03 Mar Red Dot Handgun Sights – The Basics
Despite the times were in Bellevue Gun Club is still living up to the motto that we created. “Set the standards for others to follow.” Considering high ammo costs, scant firearm availability and the monster we all know that is coming in the form of gun control proposals, we are still running as many classes as possible. One of the classes were most excited to introduce is our Red Dot class (handgun optics). You will learn not only the theory and concept of the red dot system on handguns, but you will experience firsthand the improved shooting ability and speed. It is my hope to show the value of having this on your platform and create desire for more shooters to at least consider the option.
Learning to shoot red dot on handguns is a steep learning curve, but after pushing past the initial fight, it is an invaluable tool. We must first break down the idea about handguns, and their role, to set the foundation. Handguns are secondary tools; there is a reason it is called a side-arm. Whether its your primary “tool” or not does not change this fact. Almost any rifle or shotgun with the appropriate ammunition would be a better option for home defense specifically due to barrel length and sight radius. Meaning, rifles and shotguns are inherently more accurate. Accuracy is the machine; precision is the shooter. It is totally possible to ‘out-shoot the gun,’ within context. Handguns are not made for this sort of accuracy. Do not misunderstand me; shooters have been known to make 500-800 yd shots with handguns, but handguns simply aren’t made for this sort of accuracy demand; any incredible, long distance shots made with them are testaments to the precision of the shooter. To those unfamiliar, a standard rifle’s barrel is somewhere between 16 to 26 inches long with the rear sight being as far back as possible and vice versa for the front sight post; by contrast, standard pistol barrels are generally 3 to 7.5 inches or so, in length. Therefore, we simply cannot demand the same level of performance out of these platforms. With all of this said, the addition of red dot to your pistol, helps bridge the gap of accuracy and precision to a particularly useful degree. You are effectively making the machine itself more accurate which gives you the ability to be more precise. A red dot will not make you a better shooter, nothing outside of proper training will, but it will enhance your shooting if you have trained properly in the fundamentals.
One of the main parts of the learning curve will be mastering hold over. Just like with any optic it must be zeroed to the platform. There is an angular relationship between your eye, the optic system, and the target. Zeroing the optic is making sure these angles line up at a distance of your choosing, making the gun achieve what we call point of aim/point of impact. You are basically making the dot line up with the barrel. Let us say your optic is zeroed at 25 yds: in this example, just put the dot directly on the intended impact area, and shoot. Point of aim, equals point of impact! If you wanted to shoot a bullseye at seven yards with this same gun you’d zeroed for 25 yards, and just put the dot in the middle of the bull, the bullet would now hit noticeably lower than where you held the dot. The optic was zeroed at 25, but with the target at just seven yards, that angular relationship has now changed. In conclusion, you’ll be aiming around an inch to an inch and a half higher than the center. If this is still confusing just take my word that it’s not as simple as putting the dot where you want to shoot on the target; rather, it’s more a process of deciding what you expect of the system, and correspondingly aligning the dot at the appropriate distance considering where the bullet will land.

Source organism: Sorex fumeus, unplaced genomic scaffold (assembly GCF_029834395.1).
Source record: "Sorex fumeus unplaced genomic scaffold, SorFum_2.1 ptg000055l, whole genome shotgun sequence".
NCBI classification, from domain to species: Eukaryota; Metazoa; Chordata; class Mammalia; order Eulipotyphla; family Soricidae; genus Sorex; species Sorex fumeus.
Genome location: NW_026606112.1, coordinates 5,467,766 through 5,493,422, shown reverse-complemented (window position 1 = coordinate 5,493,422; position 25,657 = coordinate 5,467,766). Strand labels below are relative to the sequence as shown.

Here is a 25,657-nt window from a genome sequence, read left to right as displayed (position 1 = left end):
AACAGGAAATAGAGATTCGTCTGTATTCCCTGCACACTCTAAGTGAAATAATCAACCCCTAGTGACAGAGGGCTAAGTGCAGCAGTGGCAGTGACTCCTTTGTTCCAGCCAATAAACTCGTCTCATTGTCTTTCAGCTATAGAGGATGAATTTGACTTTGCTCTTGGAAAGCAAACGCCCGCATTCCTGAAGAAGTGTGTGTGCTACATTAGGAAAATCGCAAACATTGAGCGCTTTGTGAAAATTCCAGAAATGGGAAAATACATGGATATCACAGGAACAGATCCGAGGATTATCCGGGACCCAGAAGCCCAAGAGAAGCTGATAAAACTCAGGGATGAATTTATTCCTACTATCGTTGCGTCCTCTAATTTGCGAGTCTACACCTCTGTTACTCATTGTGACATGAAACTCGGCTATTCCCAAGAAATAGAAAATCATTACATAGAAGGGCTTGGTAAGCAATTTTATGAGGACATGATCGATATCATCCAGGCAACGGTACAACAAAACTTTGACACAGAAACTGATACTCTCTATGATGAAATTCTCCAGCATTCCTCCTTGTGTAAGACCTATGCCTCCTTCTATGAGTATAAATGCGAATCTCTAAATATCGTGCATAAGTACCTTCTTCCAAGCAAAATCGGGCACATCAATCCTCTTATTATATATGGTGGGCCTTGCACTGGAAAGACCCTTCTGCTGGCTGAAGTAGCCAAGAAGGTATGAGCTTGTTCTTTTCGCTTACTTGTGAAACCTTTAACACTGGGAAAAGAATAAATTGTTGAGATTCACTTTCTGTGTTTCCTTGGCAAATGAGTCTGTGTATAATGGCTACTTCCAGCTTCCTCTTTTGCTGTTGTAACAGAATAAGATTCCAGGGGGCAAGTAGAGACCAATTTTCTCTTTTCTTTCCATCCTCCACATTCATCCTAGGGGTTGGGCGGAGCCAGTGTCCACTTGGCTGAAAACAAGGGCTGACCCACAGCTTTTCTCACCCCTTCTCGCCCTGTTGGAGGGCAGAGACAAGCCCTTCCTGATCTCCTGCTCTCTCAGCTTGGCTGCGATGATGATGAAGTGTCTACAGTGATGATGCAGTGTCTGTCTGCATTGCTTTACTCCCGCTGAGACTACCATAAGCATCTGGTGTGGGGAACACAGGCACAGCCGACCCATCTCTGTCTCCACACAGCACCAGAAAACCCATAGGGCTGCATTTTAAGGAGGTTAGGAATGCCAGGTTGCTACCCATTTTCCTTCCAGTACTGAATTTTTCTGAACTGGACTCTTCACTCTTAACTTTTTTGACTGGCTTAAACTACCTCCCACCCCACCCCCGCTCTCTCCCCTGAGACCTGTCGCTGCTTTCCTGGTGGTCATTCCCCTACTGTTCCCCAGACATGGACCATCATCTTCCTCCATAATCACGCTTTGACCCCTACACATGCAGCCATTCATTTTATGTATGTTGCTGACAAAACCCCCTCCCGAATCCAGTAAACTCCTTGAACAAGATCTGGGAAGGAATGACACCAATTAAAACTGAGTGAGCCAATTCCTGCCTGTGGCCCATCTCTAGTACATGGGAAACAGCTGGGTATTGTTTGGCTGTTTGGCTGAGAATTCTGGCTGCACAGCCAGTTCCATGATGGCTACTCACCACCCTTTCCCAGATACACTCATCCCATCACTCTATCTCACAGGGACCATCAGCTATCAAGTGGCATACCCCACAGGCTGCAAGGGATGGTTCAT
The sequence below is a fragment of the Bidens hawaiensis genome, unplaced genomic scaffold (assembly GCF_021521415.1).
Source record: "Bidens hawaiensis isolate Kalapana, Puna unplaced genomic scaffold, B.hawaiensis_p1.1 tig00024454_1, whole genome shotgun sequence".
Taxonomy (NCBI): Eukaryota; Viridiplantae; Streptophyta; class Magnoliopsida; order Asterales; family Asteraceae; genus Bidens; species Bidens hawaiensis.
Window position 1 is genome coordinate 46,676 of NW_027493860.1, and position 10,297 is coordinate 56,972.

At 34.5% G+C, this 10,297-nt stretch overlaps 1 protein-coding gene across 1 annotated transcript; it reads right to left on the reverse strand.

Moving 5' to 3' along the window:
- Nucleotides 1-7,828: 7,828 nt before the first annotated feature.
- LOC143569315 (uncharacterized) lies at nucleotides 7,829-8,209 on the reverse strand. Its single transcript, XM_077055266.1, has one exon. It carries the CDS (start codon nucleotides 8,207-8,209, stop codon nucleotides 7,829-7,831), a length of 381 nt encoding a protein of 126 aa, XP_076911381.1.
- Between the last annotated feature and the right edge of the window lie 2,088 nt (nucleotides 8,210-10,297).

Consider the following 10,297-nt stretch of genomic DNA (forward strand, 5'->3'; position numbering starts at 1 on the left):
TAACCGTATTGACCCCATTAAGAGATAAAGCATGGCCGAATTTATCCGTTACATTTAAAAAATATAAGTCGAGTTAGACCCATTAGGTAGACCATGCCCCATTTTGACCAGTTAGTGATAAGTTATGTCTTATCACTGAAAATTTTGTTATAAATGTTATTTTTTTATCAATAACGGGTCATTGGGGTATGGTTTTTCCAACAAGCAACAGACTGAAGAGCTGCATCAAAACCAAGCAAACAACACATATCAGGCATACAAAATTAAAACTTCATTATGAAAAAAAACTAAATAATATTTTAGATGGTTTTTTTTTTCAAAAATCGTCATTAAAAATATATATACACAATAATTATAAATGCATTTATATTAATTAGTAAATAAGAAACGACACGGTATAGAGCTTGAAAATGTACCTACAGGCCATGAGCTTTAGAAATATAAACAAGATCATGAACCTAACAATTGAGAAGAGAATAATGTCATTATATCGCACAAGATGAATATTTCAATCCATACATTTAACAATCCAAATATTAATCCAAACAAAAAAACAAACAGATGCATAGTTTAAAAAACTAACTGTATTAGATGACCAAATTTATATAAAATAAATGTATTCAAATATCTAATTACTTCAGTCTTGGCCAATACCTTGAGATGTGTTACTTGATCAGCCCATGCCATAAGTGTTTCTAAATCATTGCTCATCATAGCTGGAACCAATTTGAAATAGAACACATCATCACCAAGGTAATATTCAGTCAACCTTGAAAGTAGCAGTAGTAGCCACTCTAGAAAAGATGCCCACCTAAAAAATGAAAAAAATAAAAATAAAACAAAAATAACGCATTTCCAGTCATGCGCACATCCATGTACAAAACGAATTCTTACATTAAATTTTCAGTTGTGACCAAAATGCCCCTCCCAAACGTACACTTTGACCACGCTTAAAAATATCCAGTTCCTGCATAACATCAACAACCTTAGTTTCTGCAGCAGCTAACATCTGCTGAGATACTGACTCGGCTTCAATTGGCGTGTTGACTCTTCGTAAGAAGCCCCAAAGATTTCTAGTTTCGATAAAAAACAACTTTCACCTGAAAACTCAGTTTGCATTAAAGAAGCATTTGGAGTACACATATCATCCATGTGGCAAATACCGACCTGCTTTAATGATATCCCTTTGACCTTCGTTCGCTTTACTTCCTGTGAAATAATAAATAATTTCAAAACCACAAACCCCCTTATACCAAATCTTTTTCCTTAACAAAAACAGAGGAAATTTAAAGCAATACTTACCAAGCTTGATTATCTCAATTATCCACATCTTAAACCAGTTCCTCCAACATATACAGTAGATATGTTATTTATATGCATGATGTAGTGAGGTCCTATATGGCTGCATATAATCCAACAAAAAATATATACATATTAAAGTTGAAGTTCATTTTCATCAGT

This is a challenging concept to all who are beginning to shoot with red dots. It takes time to make this second nature, but it is paramount, nonetheless. Again, just because the dot is where you want to shoot, does not mean that is where the bullet will land. To show significance contextually, I always say the worst-case scenario is not someone coming into your home to do you harm. Even the least trained individual can point a gun and shoot. The worst-case scenario is someone coming into your house and getting a loved one in a headlock using them as cover. This has just changed your roughly humanoid size target into possibly a few inches, changing the entire scenario. A 3-5 yd shooting program simply no longer applies in light of what Chuck Pressburg (Presscheck Consulting) would call a ‘no fail shot’. If you do not know where or how to aim with your red dot this can introduce immediate and irreversible tragedy into your life. The dot itself might have to be off target, believe it or not, to get the results required.
These are concepts we will be going over with students in our new red dot class. My advice to new red dot shooters is, “don’t give up!” It will take time, and you will ask yourself what the point is when you have irons. I implore you to hold the line, and fight through it.
By: Josh Sandoval – RSO and Firearms Instructor at Bellevue Gun Club